Two teenaged >Kashmiri boys are dead , and two others are in hospital with critical injuries. Soldiers at a checkpoint fired at them, with differing versions of how it unfolded. So it is not a whodunit. Rather, the question is why they do it. Why do soldiers patrolling civilian areas in Kashmir shoot to kill, so easily? The answer, in five letters, is AFSPA. The immunity that the Army gets under the Armed Forces (Special Powers) Act gives it the impunity to use what should be the last option first. AFPSA allows soldiers to “fire upon or otherwise use force, even to the causing of death” against those violating the law; it also says “no prosecution, suit or other legal proceeding shall be instituted, except with the previous sanction of the Central Government”. Had this protective umbrella not been provided, it is possible to imagine that the soldiers would have adopted less dire methods to stop the car; perhaps they would have shot at the tyres to immobilise the vehicle. Defence Minister Arun Jaitley and the Army have promised a swift enquiry. But as Kashmiris know only too well, justice is uncertain for the victims. In the Pathribal case, for instance, the five Rashtriya Rifles officers named by the CBI challenged the charge sheet in the courts, and ultimately the Supreme Court upheld their case, directing the Army to either permit prosecution or court-martial them. The Army simply chose the latter option. In January, after 13 years of legal battles, the military court closed the case against them, concluding that “the evidence recorded could not establish a prima facie case against any of the accused.” The Jeevan Reddy Committee recommended AFSPA be repealed and some of its provisions incorporated in other laws. Many in the civilian establishment see it as an obstacle to efforts to normalise the “disturbed” areas where it is now in force and at least want it amended. The Army dismisses all such suggestions. But Monday’s incident makes it clear that AFSPA cannot continue, certainly not in its present form.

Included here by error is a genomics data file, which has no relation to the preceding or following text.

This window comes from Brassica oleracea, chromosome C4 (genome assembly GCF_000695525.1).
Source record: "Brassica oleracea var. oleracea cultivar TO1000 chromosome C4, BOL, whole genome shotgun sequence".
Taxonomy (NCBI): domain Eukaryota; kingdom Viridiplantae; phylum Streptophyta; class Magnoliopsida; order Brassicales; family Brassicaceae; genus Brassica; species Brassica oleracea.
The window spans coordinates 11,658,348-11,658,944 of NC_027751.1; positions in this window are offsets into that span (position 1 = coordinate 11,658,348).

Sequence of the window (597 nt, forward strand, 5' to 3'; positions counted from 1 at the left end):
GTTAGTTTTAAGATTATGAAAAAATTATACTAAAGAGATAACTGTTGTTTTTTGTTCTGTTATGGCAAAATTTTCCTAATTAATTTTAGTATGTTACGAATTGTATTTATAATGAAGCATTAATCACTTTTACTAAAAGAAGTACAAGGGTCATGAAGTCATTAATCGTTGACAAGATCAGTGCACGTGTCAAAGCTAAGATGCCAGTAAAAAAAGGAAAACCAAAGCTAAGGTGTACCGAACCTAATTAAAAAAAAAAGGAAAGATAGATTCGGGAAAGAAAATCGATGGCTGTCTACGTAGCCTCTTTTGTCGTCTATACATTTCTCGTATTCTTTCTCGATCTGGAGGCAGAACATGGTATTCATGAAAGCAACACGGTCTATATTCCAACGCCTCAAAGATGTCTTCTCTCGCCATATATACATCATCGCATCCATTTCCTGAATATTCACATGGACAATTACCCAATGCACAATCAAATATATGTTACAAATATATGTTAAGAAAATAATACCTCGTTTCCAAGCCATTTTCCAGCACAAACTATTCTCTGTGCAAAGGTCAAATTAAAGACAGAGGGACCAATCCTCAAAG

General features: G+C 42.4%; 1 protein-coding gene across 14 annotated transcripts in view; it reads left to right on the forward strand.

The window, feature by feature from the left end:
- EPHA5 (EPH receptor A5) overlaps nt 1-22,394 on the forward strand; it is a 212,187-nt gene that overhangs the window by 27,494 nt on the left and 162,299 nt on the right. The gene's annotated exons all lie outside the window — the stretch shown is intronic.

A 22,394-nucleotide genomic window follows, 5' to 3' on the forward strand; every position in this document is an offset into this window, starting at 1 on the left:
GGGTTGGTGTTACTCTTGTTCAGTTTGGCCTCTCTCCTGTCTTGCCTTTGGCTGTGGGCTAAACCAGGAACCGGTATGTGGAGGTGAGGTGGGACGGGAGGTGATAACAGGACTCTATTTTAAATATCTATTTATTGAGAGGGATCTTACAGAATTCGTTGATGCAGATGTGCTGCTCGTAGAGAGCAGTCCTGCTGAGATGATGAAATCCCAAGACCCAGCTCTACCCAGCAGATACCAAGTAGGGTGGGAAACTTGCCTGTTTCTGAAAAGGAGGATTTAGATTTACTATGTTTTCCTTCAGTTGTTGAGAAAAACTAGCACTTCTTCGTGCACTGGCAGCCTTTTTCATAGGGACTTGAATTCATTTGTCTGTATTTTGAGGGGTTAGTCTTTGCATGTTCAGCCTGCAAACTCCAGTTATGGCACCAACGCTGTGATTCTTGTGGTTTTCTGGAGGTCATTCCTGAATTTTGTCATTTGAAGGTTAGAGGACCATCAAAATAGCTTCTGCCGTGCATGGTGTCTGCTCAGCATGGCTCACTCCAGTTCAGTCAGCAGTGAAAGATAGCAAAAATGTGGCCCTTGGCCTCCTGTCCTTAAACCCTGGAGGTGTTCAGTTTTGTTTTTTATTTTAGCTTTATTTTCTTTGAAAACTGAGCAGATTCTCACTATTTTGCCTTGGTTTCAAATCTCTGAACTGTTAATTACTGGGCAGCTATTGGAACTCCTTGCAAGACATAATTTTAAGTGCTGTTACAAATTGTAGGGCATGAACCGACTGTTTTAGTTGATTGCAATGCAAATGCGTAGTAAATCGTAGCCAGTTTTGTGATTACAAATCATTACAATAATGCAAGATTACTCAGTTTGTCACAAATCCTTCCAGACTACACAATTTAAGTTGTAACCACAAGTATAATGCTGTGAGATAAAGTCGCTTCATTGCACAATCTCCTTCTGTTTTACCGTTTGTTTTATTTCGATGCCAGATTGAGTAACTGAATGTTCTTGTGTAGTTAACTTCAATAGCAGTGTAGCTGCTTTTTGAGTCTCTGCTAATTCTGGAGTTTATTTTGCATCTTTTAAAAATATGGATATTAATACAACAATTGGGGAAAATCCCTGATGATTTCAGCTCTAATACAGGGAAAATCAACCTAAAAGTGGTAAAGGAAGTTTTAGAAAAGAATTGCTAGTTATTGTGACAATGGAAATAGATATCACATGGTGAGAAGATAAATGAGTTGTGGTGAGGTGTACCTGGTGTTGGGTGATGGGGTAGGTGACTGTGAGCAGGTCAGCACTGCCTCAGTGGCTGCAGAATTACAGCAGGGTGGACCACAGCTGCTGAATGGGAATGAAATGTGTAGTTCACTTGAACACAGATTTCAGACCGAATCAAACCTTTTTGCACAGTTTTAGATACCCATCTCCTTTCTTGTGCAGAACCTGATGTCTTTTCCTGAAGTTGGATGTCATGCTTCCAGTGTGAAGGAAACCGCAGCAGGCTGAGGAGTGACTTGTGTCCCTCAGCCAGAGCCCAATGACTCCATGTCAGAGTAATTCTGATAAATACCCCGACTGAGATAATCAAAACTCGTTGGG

The incident has created fresh unrest in the Valley, already traumatised by the recent floods, in the run-up to State Assembly elections. At the call of various factions of the separatist All Parties’ Hurriyat Conference, the Valley shut down on Wednesday. The Hurriyat had already called for a boycott of the elections, and the killings of two underage civilians by the Army can only strengthen their hand. But more worryingly, incidents of this kind increase the sense of alienation in Kashmir and provide new opportunities for militant groups from across the border. Pakistan’s recent attempts to project India’s poor rights record in Kashmir and to internationalise the territorial dispute have had little traction, but every mistake by New Delhi can only aid its efforts.